As if the ticking-bomb glass breakage sensor wasn’t enough, in mid-afternoon the smoke alarm outside my office began shrieking. We ran around sniffing the air, opening doors, checking the furnace and water heater and the clothes dryer. No smoke, no fumes. Not again!
We called the alarm monitoring company and luckily we got Larry again. My first words were, “Don’t send a fire truck.” He chuckled (somewhat paternally, I thought) and said no, because of the previous malfunction, they’d take our word for it that we weren’t crazed arsonists with the homeowners secret user name and passwords. Unfortunately, Larry couldn’t see an alert for the smoke alarm but he could see location #5 which was the device I’d deactivated earlier. Curiouser and curiouser.
From the phone in the kitchen he could hear the deafening wails (mine and the alarm’s), so he instructed Hub how to take out the wires attached to the scream-maker. The silence was deafening. But our relief was short-lived.
The wind was whipping up and Hub and I stored all the cushions in the deck box. The umbrella I tucked between on the seat of the swing, secured between the openings on the armrests. All battened down. The sky turned an ominous shade of grey-green. A tremendous roaring and moaning came from the stand of woods across the street. From past experience, we knew it was going to be a big blow.
Around 5:10 p.m., as I was microwaving some leftover Thai food for an early supper, the master alarm started whoop-whooping. Lord have mercy, what now? The alarm panel was useless because there were so many error messages. We did a quick perimeter check – nothing. Back to the phones. The technician pushed some buttons and we finally were able to turn off the alarm. Then the power went off and all of the uninterrupted power supply backups (on every piece of expensive electronics) screamed to life. The good thing is, we had time to do proper shutdowns of our computers.
Silly me, I dialed the emergency number for Hydro One, to get an update on how long the outage might last. Part of their website hadn’t been updated since 2014. The outage map showed only a few hundred people affected with an expected repair time of 8″45. Do-able – we had lots of candles. When we pulled back the curtains to the patio door, we saw that the heavy swing had been smacked over the glass table and chairs and jammed against the barbecue. Luckily, nothing broke, but the rain was slashing down so hard we couldn’t get out to move anything.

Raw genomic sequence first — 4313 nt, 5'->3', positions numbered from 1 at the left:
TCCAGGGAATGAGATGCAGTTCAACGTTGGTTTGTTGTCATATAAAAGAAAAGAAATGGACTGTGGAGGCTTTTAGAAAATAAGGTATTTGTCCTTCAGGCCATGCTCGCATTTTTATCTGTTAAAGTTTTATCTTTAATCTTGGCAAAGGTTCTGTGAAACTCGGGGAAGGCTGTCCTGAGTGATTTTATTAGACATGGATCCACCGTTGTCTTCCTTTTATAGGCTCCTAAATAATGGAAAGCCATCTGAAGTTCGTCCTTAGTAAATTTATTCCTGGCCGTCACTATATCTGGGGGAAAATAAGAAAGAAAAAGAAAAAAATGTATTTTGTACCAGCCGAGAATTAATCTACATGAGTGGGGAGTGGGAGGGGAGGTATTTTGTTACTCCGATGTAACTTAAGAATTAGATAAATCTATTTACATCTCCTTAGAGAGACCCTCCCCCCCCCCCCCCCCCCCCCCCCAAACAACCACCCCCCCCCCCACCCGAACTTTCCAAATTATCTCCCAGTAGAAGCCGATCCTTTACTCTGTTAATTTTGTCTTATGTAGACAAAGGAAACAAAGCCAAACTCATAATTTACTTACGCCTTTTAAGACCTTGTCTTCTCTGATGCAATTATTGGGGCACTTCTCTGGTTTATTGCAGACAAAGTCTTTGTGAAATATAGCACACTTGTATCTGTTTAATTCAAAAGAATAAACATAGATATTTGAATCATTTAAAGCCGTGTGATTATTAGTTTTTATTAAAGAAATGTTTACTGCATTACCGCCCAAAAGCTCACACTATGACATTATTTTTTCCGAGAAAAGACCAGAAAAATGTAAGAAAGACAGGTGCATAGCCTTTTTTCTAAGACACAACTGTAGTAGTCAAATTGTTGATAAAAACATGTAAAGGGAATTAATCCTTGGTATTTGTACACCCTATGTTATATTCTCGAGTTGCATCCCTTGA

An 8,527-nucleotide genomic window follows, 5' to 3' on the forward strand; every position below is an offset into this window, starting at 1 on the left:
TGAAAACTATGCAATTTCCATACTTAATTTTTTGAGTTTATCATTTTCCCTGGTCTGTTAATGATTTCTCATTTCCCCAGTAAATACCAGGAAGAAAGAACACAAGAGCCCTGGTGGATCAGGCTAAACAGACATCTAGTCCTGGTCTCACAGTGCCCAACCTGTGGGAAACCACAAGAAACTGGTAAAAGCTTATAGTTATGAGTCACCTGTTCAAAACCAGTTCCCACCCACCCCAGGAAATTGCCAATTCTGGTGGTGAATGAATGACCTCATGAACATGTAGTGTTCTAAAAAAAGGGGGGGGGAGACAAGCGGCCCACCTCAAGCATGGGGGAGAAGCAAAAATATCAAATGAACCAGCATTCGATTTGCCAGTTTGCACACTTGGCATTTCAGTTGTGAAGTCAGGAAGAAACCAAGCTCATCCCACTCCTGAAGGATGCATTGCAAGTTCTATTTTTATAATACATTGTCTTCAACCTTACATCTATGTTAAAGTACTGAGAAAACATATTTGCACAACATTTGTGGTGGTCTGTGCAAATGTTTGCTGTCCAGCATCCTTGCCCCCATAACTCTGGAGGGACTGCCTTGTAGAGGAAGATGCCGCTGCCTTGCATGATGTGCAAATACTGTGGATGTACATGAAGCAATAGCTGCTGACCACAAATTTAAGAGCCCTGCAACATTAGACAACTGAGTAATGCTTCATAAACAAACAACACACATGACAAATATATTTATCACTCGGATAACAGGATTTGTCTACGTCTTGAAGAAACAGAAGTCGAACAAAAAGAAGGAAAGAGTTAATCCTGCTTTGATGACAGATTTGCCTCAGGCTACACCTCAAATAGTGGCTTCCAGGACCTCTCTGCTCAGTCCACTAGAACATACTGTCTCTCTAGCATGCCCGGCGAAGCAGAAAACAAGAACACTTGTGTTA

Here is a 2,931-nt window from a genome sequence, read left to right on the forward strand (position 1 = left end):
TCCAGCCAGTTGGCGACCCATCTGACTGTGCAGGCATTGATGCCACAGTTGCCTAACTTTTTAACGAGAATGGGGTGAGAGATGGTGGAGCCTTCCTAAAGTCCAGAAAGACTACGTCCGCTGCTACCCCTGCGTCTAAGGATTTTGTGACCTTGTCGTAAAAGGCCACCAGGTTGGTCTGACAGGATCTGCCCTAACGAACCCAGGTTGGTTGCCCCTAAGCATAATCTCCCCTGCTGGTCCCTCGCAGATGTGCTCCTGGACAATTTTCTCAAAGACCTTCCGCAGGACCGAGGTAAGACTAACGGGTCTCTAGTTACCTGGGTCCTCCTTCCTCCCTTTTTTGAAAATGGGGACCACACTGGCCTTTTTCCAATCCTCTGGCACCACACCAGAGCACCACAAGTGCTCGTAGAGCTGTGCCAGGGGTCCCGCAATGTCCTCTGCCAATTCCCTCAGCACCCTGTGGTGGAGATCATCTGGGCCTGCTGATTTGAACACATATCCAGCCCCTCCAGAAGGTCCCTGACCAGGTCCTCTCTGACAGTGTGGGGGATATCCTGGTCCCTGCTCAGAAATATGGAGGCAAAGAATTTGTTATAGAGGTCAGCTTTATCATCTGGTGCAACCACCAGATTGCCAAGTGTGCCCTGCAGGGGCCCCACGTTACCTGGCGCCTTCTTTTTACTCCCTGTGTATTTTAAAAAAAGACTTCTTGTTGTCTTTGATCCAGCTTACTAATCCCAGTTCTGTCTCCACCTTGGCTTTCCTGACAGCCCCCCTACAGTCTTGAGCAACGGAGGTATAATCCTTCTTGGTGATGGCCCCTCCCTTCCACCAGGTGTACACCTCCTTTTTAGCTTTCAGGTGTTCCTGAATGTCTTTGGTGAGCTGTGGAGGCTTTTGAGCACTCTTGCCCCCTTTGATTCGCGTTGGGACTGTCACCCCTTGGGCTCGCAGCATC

We had a dozen flashlights and three portable radios, one that we could spin a handle to charge up. But the newscasts on talk radio stations were as banal and useless as ever. Thank goodness for fully charged handheld devices.
I checked for updates on the Hydro One website – a futile search. On Facebook, though, our local Councillor reported that a tree had fallen across power lines north of us. We knew then it would be a long dark evening. The electricity stayed off until 12:15 a.m., which was actually not that bad.
Lots more branches smashed off some off two willow trees – leaves everywhere.
On the positive side, when the alarm company technician arrived today, he informed us that since the system is more than 10 years old and the extended outage killed the motherboard and the backup battery, they’ll install new devices at no cost, since it was equipment failure brought on by the fried motherboard that caused the cascade of warnings and system failures.